I read some articles recently on personal growth and pursuit of our dreams. After all, the goal at CFG is to make your life better. One of them asked, “What are you willing to struggle for?” as an alternative way to determine what goals and dreams to pursue. We may want to be extremely wealthy, but we aren’t willing to suffer through the risks, the meetings, the travel, and handshakes, the… whatever it takes to get there. You may dream of becoming a rock star, but don’t want to suffer the rejections, the late nights in empty bars, the endless hours of practice to get there.
Determining what you are willing to suffer to achieve is important.
Another phrased it in a kinder, gentler way, “Find joy in the struggle.” Again, it pointed out that if we are happy with the slog to the goal, we can make it. But let’s face it, there is very little joy in any struggle; that’s why it’s called a struggle.
But you do have to be willing to suffer a bit to achieve anything worthwhile.
We may have heard this from the motivational speaker in the corral at Tough Mudder, and I know that those in the military say “Embrace the suck.” You know that the struggle is going to be hard, so just accept it.
Only then can you reap the award of accomplishment.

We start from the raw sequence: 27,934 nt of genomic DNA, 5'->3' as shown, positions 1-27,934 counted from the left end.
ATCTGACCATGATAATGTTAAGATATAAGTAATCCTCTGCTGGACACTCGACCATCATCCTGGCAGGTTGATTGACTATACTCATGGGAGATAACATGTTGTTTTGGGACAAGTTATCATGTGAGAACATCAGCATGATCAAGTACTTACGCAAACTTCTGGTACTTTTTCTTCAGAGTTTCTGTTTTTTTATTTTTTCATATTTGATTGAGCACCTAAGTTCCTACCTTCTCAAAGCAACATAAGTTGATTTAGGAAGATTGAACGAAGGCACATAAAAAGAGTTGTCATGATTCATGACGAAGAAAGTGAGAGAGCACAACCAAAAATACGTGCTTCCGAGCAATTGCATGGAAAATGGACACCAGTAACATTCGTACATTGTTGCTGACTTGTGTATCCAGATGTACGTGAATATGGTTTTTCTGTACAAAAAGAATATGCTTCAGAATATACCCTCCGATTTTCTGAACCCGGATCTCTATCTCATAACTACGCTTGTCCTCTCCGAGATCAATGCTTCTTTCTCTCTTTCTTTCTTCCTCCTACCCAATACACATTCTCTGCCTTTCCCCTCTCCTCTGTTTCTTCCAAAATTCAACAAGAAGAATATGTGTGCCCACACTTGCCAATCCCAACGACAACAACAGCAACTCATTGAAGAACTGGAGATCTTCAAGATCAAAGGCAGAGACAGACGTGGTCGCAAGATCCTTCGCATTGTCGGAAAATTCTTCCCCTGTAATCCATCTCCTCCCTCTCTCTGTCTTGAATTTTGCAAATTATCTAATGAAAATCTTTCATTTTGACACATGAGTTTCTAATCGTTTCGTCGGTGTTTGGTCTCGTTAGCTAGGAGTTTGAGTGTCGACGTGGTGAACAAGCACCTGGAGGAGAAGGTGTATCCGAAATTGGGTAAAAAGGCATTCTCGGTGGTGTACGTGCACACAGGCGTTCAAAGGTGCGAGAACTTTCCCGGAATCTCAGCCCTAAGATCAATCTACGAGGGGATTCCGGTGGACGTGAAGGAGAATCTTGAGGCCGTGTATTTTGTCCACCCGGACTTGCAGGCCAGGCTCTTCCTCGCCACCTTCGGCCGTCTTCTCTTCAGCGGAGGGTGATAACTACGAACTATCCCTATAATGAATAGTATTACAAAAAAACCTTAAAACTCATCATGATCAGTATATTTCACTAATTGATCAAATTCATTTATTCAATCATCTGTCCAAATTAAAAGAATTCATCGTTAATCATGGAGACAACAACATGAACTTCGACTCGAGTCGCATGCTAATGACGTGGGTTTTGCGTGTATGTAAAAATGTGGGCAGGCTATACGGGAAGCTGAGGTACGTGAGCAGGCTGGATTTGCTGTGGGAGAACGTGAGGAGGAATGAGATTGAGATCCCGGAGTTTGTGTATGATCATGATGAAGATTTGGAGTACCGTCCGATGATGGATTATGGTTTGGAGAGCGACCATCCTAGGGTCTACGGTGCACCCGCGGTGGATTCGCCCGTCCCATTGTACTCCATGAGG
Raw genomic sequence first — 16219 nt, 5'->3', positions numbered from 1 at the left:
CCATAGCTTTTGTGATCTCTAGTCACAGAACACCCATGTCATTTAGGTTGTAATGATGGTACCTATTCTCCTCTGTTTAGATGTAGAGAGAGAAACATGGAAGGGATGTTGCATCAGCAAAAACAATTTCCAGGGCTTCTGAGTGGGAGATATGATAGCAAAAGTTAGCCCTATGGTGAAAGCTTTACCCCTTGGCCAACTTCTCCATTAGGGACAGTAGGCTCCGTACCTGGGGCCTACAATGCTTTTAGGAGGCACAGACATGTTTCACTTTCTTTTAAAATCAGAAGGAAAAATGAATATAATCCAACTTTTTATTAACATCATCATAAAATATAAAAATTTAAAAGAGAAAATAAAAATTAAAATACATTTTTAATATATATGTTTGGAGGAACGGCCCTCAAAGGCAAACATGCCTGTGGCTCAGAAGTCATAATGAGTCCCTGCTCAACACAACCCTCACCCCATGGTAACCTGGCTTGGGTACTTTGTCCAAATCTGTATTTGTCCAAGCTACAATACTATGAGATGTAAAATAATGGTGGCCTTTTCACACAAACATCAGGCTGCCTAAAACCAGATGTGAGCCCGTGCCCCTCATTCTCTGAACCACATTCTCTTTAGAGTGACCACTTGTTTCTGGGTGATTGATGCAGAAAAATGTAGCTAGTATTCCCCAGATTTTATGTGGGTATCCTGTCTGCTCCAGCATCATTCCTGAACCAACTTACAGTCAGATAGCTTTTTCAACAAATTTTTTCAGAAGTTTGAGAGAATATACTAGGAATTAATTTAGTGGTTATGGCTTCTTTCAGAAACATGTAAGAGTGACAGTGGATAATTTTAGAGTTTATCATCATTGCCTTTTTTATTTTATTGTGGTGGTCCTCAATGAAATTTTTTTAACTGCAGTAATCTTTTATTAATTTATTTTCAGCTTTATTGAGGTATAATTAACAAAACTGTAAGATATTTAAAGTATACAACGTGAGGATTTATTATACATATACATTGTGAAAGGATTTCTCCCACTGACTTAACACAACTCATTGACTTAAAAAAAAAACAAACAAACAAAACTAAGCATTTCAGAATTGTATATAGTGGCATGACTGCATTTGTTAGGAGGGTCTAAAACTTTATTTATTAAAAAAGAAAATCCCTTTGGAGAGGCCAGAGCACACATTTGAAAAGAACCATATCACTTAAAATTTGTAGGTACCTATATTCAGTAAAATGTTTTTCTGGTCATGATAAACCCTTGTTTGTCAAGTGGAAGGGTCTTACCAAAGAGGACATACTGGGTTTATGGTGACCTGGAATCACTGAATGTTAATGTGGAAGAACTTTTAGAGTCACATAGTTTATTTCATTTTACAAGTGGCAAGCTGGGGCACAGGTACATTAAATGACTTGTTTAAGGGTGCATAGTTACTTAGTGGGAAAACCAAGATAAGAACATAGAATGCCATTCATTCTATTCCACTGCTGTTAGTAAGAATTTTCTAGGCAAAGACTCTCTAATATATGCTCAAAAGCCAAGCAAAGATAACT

The Suck can’t last forever.
Improved fitness is a goal, but getting there is hard. Few of us actually find joy in counting macros, getting sore, ripping our hands or scraping our shins in the pursuit of elevated fitness.
But we can embrace it.
We can know that it’s going to be hard but in order to get to the finish, we have to get over the hurdles. To reach a summit, you have to walk uphill. There is no shortcut.
It’s important to keep one thing in mind as you walk in and prepare yourself to embrace what I throw at you: you’re not the first, not usually. When faced with a new challenge, like a Tough Mudder obstacle or like I did when I opened CFG, I think, “other people have done this. AND THEY ARE NO BETTER THAN ME.” That means I can do it, too.
Sure, others may have a skill you don’t. But that just means they started working on it earlier. At some point, they couldn’t do it either. It does NOT mean they are “better.” It just means they got over that particular hurdle already.
Each day we know that “The Suck” is going to last for about 10-15 minutes. It probably won’t be joyous. You will sweat. You will push. You may get discouraged. But it’s the only way toward the goal, seriously.
And other people have done it, maybe thousands of them, some of them right next to you cheering you along. That means you can do it, too.
The others that have are no better than you are.